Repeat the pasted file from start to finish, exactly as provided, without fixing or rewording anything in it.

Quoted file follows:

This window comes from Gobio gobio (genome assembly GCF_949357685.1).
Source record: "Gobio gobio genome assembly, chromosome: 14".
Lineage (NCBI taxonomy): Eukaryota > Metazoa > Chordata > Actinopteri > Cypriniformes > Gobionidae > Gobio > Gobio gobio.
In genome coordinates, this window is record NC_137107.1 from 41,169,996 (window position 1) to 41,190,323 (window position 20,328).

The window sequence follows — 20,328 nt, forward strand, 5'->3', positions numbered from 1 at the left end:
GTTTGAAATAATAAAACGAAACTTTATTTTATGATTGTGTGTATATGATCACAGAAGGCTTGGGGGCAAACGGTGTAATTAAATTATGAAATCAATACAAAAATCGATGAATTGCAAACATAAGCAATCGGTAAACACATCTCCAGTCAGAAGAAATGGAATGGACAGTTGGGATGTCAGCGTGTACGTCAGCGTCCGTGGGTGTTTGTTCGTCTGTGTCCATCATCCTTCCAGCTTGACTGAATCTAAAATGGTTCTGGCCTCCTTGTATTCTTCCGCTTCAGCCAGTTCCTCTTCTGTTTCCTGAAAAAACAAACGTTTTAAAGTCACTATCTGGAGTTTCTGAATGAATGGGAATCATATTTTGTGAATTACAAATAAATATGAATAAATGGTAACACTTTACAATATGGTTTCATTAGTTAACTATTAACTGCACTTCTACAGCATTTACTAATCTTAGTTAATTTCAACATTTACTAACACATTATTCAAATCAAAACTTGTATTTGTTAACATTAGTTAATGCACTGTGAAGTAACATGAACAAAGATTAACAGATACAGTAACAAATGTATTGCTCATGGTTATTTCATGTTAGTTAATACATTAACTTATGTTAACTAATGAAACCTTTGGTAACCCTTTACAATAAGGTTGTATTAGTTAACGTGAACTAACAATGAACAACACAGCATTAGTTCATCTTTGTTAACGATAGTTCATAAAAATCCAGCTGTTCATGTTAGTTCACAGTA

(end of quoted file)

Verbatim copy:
This window comes from Gobio gobio (genome assembly GCF_949357685.1).
Source record: "Gobio gobio genome assembly, chromosome: 14".
Lineage (NCBI taxonomy): Eukaryota > Metazoa > Chordata > Actinopteri > Cypriniformes > Gobionidae > Gobio > Gobio gobio.
In genome coordinates, this window is record NC_137107.1 from 41,169,996 (window position 1) to 41,190,323 (window position 20,328).

The window sequence follows — 20,328 nt, forward strand, 5'->3', positions numbered from 1 at the left end:
GTTTGAAATAATAAAACGAAACTTTATTTTATGATTGTGTGTATATGATCACAGAAGGCTTGGGGGCAAACGGTGTAATTAAATTATGAAATCAATACAAAAATCGATGAATTGCAAACATAAGCAATCGGTAAACACATCTCCAGTCAGAAGAAATGGAATGGACAGTTGGGATGTCAGCGTGTACGTCAGCGTCCGTGGGTGTTTGTTCGTCTGTGTCCATCATCCTTCCAGCTTGACTGAATCTAAAATGGTTCTGGCCTCCTTGTATTCTTCCGCTTCAGCCAGTTCCTCTTCTGTTTCCTGAAAAAACAAACGTTTTAAAGTCACTATCTGGAGTTTCTGAATGAATGGGAATCATATTTTGTGAATTACAAATAAATATGAATAAATGGTAACACTTTACAATATGGTTTCATTAGTTAACTATTAACTGCACTTCTACAGCATTTACTAATCTTAGTTAATTTCAACATTTACTAACACATTATTCAAATCAAAACTTGTATTTGTTAACATTAGTTAATGCACTGTGAAGTAACATGAACAAAGATTAACAGATACAGTAACAAATGTATTGCTCATGGTTATTTCATGTTAGTTAATACATTAACTTATGTTAACTAATGAAACCTTTGGTAACCCTTTACAATAAGGTTGTATTAGTTAACGTGAACTAACAATGAACAACACAGCATTAGTTCATCTTTGTTAACGATAGTTCATAAAAATCCAGCTGTTCATGTTAGTTCACAGTA